Goat Breeds

San Clemente Island goat numbers are holding their own in British Columbia, and there are also a few small herds in Alberta. Having spoken with Leslie Edmundson of the San Clemente Island Goat Organization, we would both like to see this breed spread beyond those two provinces. Leslie is encouraged by the fact that breeders of San Clemente Island goats can now import bucks from the US. San Clementes are virtually unknown by conventional goat keepers.

Myotonic goat registrations for 2008 are somewhat misleading. The Myotonic Goat Registry (MGR) provided the numbers, which do look dismal; but, after discussion with breeders and the MGR, it appears that some did not register stock born in '08 until early 2009. Therefore these figures will be greatly altered in the coming year. Myotonic goats can now be found throughout Canada. From their small beginnings with only two pure foundation herds, these goats have grown in popularity. To locate breeders in Canada, visit the MGR website at www.myotonicgoatregistry.net .

Oberhasli goats have been a surprise, as far as their plight is concerned. In total there are only 30 purebred animals left in Canada (fewer in number than San Clementes), of which most are located in Ontario, with one breeder in British Columbia. Oberhasli numbers have dropped to this level as, according to breeder Patrick MacClean, bloodlines have been lost mainly due to the fact that people have bought stock and never continued to register animals. Whilst there may be purebred but unregistered Oberhaslis in Canada, their genetics have essentially been lost. The Oberhasli is, at this point, of great concern. This breed is currently under study to determine whether it can be classed as a heritage breed and, in my opinion, this study should be a high priority. When numbers are so low, it is hard to ignore a breed that even breeders consider to be on the verge of extinction.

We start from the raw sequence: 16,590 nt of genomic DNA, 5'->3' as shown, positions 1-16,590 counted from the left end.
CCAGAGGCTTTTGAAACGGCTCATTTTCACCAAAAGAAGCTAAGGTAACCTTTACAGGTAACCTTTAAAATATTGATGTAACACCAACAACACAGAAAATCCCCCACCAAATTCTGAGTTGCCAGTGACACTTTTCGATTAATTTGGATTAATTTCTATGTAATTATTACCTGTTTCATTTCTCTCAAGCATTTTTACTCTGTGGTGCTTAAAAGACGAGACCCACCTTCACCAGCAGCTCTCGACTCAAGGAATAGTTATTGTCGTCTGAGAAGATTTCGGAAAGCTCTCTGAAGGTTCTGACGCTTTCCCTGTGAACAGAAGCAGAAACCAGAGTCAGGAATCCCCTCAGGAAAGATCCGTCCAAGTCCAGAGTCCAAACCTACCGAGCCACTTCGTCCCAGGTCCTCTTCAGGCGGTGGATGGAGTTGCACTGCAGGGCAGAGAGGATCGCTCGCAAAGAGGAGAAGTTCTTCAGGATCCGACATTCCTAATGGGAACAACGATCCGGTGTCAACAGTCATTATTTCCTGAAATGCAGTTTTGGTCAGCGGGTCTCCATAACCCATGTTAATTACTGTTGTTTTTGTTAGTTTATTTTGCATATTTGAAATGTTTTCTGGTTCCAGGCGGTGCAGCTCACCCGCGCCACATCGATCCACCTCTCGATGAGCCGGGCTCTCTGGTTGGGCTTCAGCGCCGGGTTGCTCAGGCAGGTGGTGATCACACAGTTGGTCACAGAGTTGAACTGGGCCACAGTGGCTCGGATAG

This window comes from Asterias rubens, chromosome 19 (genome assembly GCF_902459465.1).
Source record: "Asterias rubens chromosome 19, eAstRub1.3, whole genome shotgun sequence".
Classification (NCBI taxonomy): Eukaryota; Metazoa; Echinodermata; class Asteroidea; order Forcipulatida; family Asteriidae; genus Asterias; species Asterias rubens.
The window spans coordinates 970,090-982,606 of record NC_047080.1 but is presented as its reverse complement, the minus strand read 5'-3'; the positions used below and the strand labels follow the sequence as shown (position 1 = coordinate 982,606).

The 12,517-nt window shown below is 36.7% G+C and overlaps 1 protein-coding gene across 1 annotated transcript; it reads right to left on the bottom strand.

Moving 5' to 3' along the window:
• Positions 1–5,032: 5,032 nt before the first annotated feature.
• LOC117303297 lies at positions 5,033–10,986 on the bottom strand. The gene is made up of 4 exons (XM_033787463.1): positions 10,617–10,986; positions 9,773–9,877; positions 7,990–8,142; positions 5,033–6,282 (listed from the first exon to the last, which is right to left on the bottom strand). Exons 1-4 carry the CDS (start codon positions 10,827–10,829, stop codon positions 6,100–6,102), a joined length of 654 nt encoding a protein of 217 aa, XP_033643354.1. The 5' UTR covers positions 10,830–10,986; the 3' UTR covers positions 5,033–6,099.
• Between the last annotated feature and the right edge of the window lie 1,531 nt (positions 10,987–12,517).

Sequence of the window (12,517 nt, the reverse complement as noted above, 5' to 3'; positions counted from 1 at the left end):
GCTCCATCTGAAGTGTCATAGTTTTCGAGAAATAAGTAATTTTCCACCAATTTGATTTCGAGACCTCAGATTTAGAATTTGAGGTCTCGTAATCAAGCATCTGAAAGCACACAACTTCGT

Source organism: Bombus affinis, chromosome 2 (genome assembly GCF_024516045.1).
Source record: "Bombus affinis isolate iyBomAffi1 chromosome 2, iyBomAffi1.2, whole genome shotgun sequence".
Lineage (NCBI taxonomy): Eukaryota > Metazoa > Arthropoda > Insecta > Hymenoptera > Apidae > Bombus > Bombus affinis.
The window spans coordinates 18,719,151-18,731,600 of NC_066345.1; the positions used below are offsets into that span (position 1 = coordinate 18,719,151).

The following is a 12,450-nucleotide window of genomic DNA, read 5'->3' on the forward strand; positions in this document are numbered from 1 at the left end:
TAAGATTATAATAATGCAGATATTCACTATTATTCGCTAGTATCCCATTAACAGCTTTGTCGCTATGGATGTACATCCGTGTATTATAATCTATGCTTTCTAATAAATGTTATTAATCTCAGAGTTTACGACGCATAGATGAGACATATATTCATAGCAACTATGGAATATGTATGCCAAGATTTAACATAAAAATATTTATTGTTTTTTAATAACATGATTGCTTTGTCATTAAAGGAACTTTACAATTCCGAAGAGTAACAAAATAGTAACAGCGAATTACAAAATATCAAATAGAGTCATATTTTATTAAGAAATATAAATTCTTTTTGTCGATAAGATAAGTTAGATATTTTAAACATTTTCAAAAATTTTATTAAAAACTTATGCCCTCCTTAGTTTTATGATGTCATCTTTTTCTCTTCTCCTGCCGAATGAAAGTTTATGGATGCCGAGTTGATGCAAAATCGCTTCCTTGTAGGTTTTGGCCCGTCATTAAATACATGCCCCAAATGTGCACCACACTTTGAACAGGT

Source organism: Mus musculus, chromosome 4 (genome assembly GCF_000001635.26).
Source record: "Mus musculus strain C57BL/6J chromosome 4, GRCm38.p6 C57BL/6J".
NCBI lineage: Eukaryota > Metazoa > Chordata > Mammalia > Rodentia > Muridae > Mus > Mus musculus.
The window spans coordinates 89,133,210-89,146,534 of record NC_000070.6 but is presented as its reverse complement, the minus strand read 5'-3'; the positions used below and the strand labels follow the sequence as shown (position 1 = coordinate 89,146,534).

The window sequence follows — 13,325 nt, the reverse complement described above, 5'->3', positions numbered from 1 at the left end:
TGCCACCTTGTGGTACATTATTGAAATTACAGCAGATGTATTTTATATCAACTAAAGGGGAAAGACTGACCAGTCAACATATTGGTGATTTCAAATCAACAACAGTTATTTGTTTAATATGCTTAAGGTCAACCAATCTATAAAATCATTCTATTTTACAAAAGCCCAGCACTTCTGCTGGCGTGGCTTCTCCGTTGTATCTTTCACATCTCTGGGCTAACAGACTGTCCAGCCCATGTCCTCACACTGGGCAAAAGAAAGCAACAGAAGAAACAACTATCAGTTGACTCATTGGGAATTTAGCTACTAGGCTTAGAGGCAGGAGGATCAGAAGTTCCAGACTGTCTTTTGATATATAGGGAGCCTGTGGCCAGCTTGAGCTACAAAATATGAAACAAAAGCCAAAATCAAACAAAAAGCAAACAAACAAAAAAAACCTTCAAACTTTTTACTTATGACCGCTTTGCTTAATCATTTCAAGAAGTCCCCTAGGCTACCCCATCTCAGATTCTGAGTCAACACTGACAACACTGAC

Pygmy goats are not yet a heritage breed in Canada, but the number of newly registered females has seen a steady decline; note has been taken of the situation. There is, however, a simple explanation: a breeder with one of the largest herds in British Columbia has cut her herd number dramatically to concentrate on dairy goats. As a result Pygmy registrations have dropped. British Columbia is the only province to hold a sanctioned Canadian Goat Society show for the Pygmy.

Nigerian Dwarf goats are quite new to the Canadian Goat Society registry and, although their number is small, it is encouraging to note that this breed is seeing a rise in registration numbers.

Toggenburg goats, although being the first breed registered with the Canadian Goat Society, continue to be classed as "vulnerable". Toggenburgs have a steady following in most provinces, with the exception of Manitoba and Saskatchewan, where they remain relatively small in number. Manitoba in particular has only two herds of registered purebred Toggenburgs.

Angora goats in Alberta, where two award-winning herds can be found, are represented by the Alberta Mohair Producers Association. Angoras are found from coast to coast, but their numbers are more limited in some provinces than others. Manitoba has only one herd of registered purebred Angoras.

LaManchas are a relatively new breed as far as dairy goats are concerned. Developed in the United States, the breed has seen great improvements over the past 20 years and is now widely accepted by dairies. LaMancha's are establishing themselves throughout Canada but are not yet classed as a heritage breed.

Nubian goats are ever popular, but their registration numbers are fairly stagnant. Nubians are certainly not in the same situation as their counterparts in the US, where they outweigh every other dairy breed by 2:1. Nubians have a footing in every province in Canada.

Saanen goats saw increased registrations in 2008. There are large herds of Saanens in Ontario, Alberta and British Columbia, where most of the commercial goat dairies in Canada are located. There is hope that this breed may one day be no longer rare.